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The Savers-Spenders Theory of Fiscal Policy

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  • N. Gregory Mankiw

Abstract

The Macroeconomic analysis of fiscal policy is usually based on one of two canonical models--the Barro-Ramsey model of infinitely-lived families or the Diamond-Samuelson model of overlapping generations. This paper argues that neither model is satisfactory and suggests an alternative. In the proposed model, some consumers plan ahead for themselves and their descendants, while others live paycheck to paycheck. This model is easier to reconcile with the essential facts about consumer behavior and wealth accumulation, and it yields some new and surprising conclusions about fiscal policy.

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Bibliographic Info

Paper provided by Harvard - Institute of Economic Research in its series Harvard Institute of Economic Research Working Papers with number 1888.

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Date of creation: 1999
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Handle: RePEc:fth:harver:1888

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  1. Edward N. Wolff, 1998. "Recent Trends in the Size Distribution of Household Wealth," Journal of Economic Perspectives, American Economic Association, vol. 12(3), pages 131-150, Summer.
  2. Shapiro, Matthew D & Slemrod, Joel, 1995. "Consumer Response to the Timing of Income: Evidence from a Change in Tax Withholding," American Economic Review, American Economic Association, vol. 85(1), pages 274-83, March.
  3. Barro, Robert J., 1974. "Are Government Bonds Net Wealth?," Scholarly Articles 3451399, Harvard University Department of Economics.
  4. Smetters, Kent, 1999. "Ricardian equivalence: long-run Leviathan," Journal of Public Economics, Elsevier, vol. 73(3), pages 395-421, September.
  5. Shea, John, 1995. "Union Contracts and the Life-Cycle/Permanent-Income Hypothesis," American Economic Review, American Economic Association, vol. 85(1), pages 186-200, March.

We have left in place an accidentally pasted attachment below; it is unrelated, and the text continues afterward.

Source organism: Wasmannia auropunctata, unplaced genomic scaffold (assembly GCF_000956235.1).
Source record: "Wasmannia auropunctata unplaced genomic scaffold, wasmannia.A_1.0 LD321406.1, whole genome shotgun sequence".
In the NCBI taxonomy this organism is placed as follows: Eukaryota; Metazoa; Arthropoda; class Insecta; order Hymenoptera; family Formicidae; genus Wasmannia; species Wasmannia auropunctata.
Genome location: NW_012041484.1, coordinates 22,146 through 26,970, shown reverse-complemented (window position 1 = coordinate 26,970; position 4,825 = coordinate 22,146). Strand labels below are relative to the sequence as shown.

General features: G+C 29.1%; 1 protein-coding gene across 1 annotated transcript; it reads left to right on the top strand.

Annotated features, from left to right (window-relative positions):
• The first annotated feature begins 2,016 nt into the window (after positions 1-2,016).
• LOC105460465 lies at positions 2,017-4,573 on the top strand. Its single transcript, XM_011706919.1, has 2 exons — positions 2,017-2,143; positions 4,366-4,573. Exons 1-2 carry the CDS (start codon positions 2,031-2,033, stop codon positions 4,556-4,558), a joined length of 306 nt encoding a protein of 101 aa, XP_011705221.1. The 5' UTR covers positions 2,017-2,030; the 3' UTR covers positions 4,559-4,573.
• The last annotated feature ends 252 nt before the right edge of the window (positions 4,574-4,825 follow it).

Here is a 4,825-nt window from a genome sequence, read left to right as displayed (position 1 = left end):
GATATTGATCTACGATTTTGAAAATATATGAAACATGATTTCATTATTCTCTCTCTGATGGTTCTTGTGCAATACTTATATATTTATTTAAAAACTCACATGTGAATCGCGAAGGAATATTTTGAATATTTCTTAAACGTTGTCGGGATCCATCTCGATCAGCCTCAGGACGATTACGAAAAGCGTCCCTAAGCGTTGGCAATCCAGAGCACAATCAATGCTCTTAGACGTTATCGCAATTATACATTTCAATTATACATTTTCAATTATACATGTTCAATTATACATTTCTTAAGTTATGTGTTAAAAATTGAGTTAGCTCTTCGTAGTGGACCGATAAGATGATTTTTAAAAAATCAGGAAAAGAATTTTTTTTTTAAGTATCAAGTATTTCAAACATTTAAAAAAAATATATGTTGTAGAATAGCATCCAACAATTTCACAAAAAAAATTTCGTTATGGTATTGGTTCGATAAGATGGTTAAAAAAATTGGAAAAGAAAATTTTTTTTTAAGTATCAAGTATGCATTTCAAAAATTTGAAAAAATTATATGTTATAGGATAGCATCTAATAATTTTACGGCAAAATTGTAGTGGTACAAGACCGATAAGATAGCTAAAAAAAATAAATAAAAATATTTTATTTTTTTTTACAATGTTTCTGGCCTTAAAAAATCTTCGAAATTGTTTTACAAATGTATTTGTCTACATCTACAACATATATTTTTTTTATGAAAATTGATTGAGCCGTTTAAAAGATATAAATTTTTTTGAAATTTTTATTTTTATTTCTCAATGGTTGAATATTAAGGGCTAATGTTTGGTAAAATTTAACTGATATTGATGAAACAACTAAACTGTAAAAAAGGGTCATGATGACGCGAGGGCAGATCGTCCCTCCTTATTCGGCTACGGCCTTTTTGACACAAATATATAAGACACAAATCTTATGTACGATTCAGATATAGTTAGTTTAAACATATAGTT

6. Hall, Robert E, 1978. "Stochastic Implications of the Life Cycle-Permanent Income Hypothesis: Theory and Evidence," Journal of Political Economy, University of Chicago Press, vol. 86(6), pages 971-87, December.
  7. Nicholas S. Souleles, 1999. "The Response of Household Consumption to Income Tax Refunds," American Economic Review, American Economic Association, vol. 89(4), pages 947-958, September.
  8. Kotlikoff, Laurence J & Summers, Lawrence H, 1981. "The Role of Intergenerational Transfers in Aggregate Capital Accumulation," Journal of Political Economy, University of Chicago Press, vol. 89(4), pages 706-32, August.
  9. repec:fth:harver:1435 is not listed on IDEAS
  10. John Y. Campbell & N. Gregory Mankiw, 1989. "Consumption, Income and Interest Rates: Reinterpreting the Time Series Evidence," NBER Chapters, in: NBER Macroeconomics Annual 1989, Volume 4, pages 185-246 National Bureau of Economic Research, Inc.
  11. Carroll, Christopher D, 1997. "Buffer-Stock Saving and the Life Cycle/Permanent Income Hypothesis," The Quarterly Journal of Economics, MIT Press, vol. 112(1), pages 1-55, February.
  12. Jonathan A. Parker, 1999. "The Reaction of Household Consumption to Predictable Changes in Social Security Taxes," American Economic Review, American Economic Association, vol. 89(4), pages 959-973, September.
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